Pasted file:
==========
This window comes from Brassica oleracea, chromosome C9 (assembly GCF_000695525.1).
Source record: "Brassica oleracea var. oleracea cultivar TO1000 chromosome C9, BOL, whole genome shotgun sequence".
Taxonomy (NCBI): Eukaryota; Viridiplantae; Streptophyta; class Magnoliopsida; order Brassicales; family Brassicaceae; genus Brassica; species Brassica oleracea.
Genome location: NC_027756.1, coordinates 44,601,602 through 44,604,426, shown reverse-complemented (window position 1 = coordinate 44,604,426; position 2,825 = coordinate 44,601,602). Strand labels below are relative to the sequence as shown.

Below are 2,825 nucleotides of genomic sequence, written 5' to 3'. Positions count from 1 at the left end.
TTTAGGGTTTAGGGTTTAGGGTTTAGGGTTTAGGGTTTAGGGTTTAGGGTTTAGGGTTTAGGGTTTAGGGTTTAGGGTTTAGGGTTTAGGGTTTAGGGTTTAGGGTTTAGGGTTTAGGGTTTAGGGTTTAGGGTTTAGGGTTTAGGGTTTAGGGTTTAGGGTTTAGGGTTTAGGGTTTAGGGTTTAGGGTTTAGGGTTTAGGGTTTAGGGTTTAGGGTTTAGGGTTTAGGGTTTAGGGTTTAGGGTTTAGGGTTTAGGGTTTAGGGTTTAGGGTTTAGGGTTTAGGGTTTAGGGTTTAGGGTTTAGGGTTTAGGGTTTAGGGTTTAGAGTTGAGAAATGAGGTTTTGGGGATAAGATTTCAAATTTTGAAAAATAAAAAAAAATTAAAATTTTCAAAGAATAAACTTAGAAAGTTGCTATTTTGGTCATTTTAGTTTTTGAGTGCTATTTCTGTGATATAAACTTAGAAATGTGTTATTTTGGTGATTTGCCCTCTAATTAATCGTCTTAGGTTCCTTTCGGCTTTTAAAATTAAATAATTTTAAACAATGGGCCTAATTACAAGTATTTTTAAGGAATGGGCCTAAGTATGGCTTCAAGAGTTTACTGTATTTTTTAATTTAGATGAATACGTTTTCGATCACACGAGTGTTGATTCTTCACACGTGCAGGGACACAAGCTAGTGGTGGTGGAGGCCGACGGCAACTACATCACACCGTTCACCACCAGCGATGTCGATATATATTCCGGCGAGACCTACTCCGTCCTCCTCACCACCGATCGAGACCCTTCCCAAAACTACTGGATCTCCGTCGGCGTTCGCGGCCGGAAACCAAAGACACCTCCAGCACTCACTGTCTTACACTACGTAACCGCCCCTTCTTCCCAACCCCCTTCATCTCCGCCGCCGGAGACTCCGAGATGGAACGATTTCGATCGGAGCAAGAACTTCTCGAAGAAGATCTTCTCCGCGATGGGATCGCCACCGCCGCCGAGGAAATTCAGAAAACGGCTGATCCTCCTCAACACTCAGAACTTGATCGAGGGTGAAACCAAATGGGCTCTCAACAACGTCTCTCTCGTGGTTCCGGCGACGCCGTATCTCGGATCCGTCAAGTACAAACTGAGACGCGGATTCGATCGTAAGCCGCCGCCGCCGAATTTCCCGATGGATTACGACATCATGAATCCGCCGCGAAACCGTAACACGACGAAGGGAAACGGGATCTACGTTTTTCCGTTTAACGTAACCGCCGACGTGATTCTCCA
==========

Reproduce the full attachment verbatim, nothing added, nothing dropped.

This window comes from Brassica oleracea, chromosome C9 (assembly GCF_000695525.1).
Source record: "Brassica oleracea var. oleracea cultivar TO1000 chromosome C9, BOL, whole genome shotgun sequence".
Taxonomy (NCBI): Eukaryota; Viridiplantae; Streptophyta; class Magnoliopsida; order Brassicales; family Brassicaceae; genus Brassica; species Brassica oleracea.
Genome location: NC_027756.1, coordinates 44,601,602 through 44,604,426, shown reverse-complemented (window position 1 = coordinate 44,604,426; position 2,825 = coordinate 44,601,602). Strand labels below are relative to the sequence as shown.

Below are 2,825 nucleotides of genomic sequence, written 5' to 3'. Positions count from 1 at the left end.
TTTAGGGTTTAGGGTTTAGGGTTTAGGGTTTAGGGTTTAGGGTTTAGGGTTTAGGGTTTAGGGTTTAGGGTTTAGGGTTTAGGGTTTAGGGTTTAGGGTTTAGGGTTTAGGGTTTAGGGTTTAGGGTTTAGGGTTTAGGGTTTAGGGTTTAGGGTTTAGGGTTTAGGGTTTAGGGTTTAGGGTTTAGGGTTTAGGGTTTAGGGTTTAGGGTTTAGGGTTTAGGGTTTAGGGTTTAGGGTTTAGGGTTTAGGGTTTAGGGTTTAGGGTTTAGGGTTTAGGGTTTAGGGTTTAGGGTTTAGGGTTTAGGGTTTAGGGTTTAGGGTTTAGAGTTGAGAAATGAGGTTTTGGGGATAAGATTTCAAATTTTGAAAAATAAAAAAAAATTAAAATTTTCAAAGAATAAACTTAGAAAGTTGCTATTTTGGTCATTTTAGTTTTTGAGTGCTATTTCTGTGATATAAACTTAGAAATGTGTTATTTTGGTGATTTGCCCTCTAATTAATCGTCTTAGGTTCCTTTCGGCTTTTAAAATTAAATAATTTTAAACAATGGGCCTAATTACAAGTATTTTTAAGGAATGGGCCTAAGTATGGCTTCAAGAGTTTACTGTATTTTTTAATTTAGATGAATACGTTTTCGATCACACGAGTGTTGATTCTTCACACGTGCAGGGACACAAGCTAGTGGTGGTGGAGGCCGACGGCAACTACATCACACCGTTCACCACCAGCGATGTCGATATATATTCCGGCGAGACCTACTCCGTCCTCCTCACCACCGATCGAGACCCTTCCCAAAACTACTGGATCTCCGTCGGCGTTCGCGGCCGGAAACCAAAGACACCTCCAGCACTCACTGTCTTACACTACGTAACCGCCCCTTCTTCCCAACCCCCTTCATCTCCGCCGCCGGAGACTCCGAGATGGAACGATTTCGATCGGAGCAAGAACTTCTCGAAGAAGATCTTCTCCGCGATGGGATCGCCACCGCCGCCGAGGAAATTCAGAAAACGGCTGATCCTCCTCAACACTCAGAACTTGATCGAGGGTGAAACCAAATGGGCTCTCAACAACGTCTCTCTCGTGGTTCCGGCGACGCCGTATCTCGGATCCGTCAAGTACAAACTGAGACGCGGATTCGATCGTAAGCCGCCGCCGCCGAATTTCCCGATGGATTACGACATCATGAATCCGCCGCGAAACCGTAACACGACGAAGGGAAACGGGATCTACGTTTTTCCGTTTAACGTAACCGCCGACGTGATTCTCCA